Paris Jazz Diary
Ms. Howard's club gigs in Paris were sparse this summer because she spent most of the weeks performing at European festivals, including Jazz au Juan at Antibes (near Nice and Cannes), Jazz Fest L'Abbaye de Fontdouce (in a 12th century chateau near Cognac), Jazz Festival du Enghien-les-Bains (where Marcus Miller jumped up on stage to join the band), Colmar (opening for Cedar Walton), Blues in Chedigny (opening for Lucky Peterson), plus a week at Muddy Waters Blues Club in Oslo, Norway. Originally from Indianapolis and then Phoenix, she worked for 10 years in Singapore, Jakarta and Bali before moving to Paris.
Sarah Morrow, an expat from Columbus, Ohio, also spent the summer touring, so her club bookings were rare, too.
Kate Michaels, an American living in Switzerland, presented a vocal tribute to Hollywood legend Marilyn Monroe, selecting songs from her films, such as "Do It Again," "Heatwave," and "My Heart Belongs to Daddy," and Michaels' CD, Just Marilyn.
The dinner-concert at Le Petit Journal Montparnasse featured the singer's Red Thread Trio of pianist Stephan Kraus, bassist Roland Doeringer and drummer Marko Klotz, enlarged into a swinging little-big band by three French musicians Cyril Moret on saxophones, Jerome Dousautoy on trumpet and Jean-Paul Noves on trombone.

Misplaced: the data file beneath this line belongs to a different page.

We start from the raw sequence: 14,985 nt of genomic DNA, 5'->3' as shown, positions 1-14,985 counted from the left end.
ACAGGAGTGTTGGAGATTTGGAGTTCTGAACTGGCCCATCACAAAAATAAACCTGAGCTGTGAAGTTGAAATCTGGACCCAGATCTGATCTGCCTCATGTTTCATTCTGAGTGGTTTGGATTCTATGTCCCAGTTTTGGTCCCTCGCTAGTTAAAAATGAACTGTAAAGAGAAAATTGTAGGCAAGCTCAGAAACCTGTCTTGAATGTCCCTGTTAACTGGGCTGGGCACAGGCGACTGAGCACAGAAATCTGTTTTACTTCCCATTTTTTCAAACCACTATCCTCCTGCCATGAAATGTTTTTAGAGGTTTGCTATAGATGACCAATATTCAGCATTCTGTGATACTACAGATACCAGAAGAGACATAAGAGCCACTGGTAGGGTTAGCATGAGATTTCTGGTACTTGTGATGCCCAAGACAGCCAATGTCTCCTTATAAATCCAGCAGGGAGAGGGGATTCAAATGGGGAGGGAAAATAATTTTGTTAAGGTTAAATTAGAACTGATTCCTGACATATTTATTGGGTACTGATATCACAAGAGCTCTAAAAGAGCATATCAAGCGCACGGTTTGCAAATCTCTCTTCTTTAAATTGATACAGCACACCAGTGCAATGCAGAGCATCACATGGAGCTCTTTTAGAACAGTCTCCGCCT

While in Paris, I know I will hear plenty of music of all kinds in the Metro stations and the cars themselves. Whatever the style, when playing aboard the cars, the concept of time is an important factor and not just to keep the beat. Musicians hustle aboard, play a short song or two, then circulate to collect coins for their efforts. When the subway stops at the next station, they hurry from the car and board the one ahead or behind, continually repeating the cycle.
One afternoon the musician in the Chatelet station was Les Theard, a part-time expat from New Orleans. I had previously heard this Sonny Rollins-influenced tenor saxophonist at a house party in Antony, on the outskirts of Paris, and later guesting with bands at Les Fous en L'Ile and Le Sept Lezards. His own combo, including pianist Henri Miezin, is booked for club gigs in the fall and spring by his manager, Colin Gravois, the house-party host and former European festival producer.
I even added my own voice to the Paris jazz experience, but don't worry, I didn't try to sing! I was a guest speaker for one of Patricia Laplante-Collins' weekly arts salons. The topic for my Paris Soirees evening was "Top Ten Jazz Encounters," recalling my interviews and experiences with Dizzy, Ella, Count, Lionel, Buddy, Maynard, Mose, etc. Before and after my remarks, it was wonderful to hear such enthusiasm about "our" music.
It's good to remember that although Europeans decry current American policies, they continue to venerate and cultivate the born-in-the-USA sound of jazz, an international language that surpasses cultural, political and ethnic differences.